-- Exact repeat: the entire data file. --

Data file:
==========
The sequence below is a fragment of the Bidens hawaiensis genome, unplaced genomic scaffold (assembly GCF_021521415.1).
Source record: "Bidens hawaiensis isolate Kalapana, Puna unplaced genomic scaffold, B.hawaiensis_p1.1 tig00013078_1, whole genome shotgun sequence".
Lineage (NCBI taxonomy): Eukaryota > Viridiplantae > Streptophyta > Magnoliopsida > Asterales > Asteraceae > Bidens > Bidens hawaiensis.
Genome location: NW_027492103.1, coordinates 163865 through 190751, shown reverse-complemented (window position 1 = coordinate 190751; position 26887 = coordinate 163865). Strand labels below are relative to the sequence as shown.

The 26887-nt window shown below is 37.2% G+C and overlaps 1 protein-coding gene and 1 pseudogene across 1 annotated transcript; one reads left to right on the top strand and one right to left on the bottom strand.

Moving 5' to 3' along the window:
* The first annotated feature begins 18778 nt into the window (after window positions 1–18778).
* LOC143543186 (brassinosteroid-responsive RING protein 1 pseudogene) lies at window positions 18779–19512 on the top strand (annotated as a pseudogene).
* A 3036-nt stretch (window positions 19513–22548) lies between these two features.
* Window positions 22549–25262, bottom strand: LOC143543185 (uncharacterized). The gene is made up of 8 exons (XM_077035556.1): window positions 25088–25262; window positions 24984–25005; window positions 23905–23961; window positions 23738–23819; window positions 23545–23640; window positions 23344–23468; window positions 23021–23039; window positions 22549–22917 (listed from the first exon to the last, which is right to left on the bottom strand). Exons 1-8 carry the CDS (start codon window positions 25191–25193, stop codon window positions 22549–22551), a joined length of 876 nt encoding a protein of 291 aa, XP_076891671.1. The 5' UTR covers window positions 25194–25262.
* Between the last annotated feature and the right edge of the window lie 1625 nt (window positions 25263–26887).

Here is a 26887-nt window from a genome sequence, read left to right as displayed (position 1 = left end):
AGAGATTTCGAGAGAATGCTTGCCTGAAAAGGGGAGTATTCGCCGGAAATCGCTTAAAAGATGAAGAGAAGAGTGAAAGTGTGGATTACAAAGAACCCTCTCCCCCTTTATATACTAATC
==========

The sequence below is a fragment of the Bidens hawaiensis genome, unplaced genomic scaffold (assembly GCF_021521415.1).
Source record: "Bidens hawaiensis isolate Kalapana, Puna unplaced genomic scaffold, B.hawaiensis_p1.1 tig00013078_1, whole genome shotgun sequence".
Lineage (NCBI taxonomy): Eukaryota > Viridiplantae > Streptophyta > Magnoliopsida > Asterales > Asteraceae > Bidens > Bidens hawaiensis.
Genome location: NW_027492103.1, coordinates 163865 through 190751, shown reverse-complemented (window position 1 = coordinate 190751; position 26887 = coordinate 163865). Strand labels below are relative to the sequence as shown.

The 26887-nt window shown below is 37.2% G+C and overlaps 1 protein-coding gene and 1 pseudogene across 1 annotated transcript; one reads left to right on the top strand and one right to left on the bottom strand.

Moving 5' to 3' along the window:
* The first annotated feature begins 18778 nt into the window (after window positions 1–18778).
* LOC143543186 (brassinosteroid-responsive RING protein 1 pseudogene) lies at window positions 18779–19512 on the top strand (annotated as a pseudogene).
* A 3036-nt stretch (window positions 19513–22548) lies between these two features.
* Window positions 22549–25262, bottom strand: LOC143543185 (uncharacterized). The gene is made up of 8 exons (XM_077035556.1): window positions 25088–25262; window positions 24984–25005; window positions 23905–23961; window positions 23738–23819; window positions 23545–23640; window positions 23344–23468; window positions 23021–23039; window positions 22549–22917 (listed from the first exon to the last, which is right to left on the bottom strand). Exons 1-8 carry the CDS (start codon window positions 25191–25193, stop codon window positions 22549–22551), a joined length of 876 nt encoding a protein of 291 aa, XP_076891671.1. The 5' UTR covers window positions 25194–25262.
* Between the last annotated feature and the right edge of the window lie 1625 nt (window positions 25263–26887).

Here is a 26887-nt window from a genome sequence, read left to right as displayed (position 1 = left end):
AGAGATTTCGAGAGAATGCTTGCCTGAAAAGGGGAGTATTCGCCGGAAATCGCTTAAAAGATGAAGAGAAGAGTGAAAGTGTGGATTACAAAGAACCCTCTCCCCCTTTATATACTAATC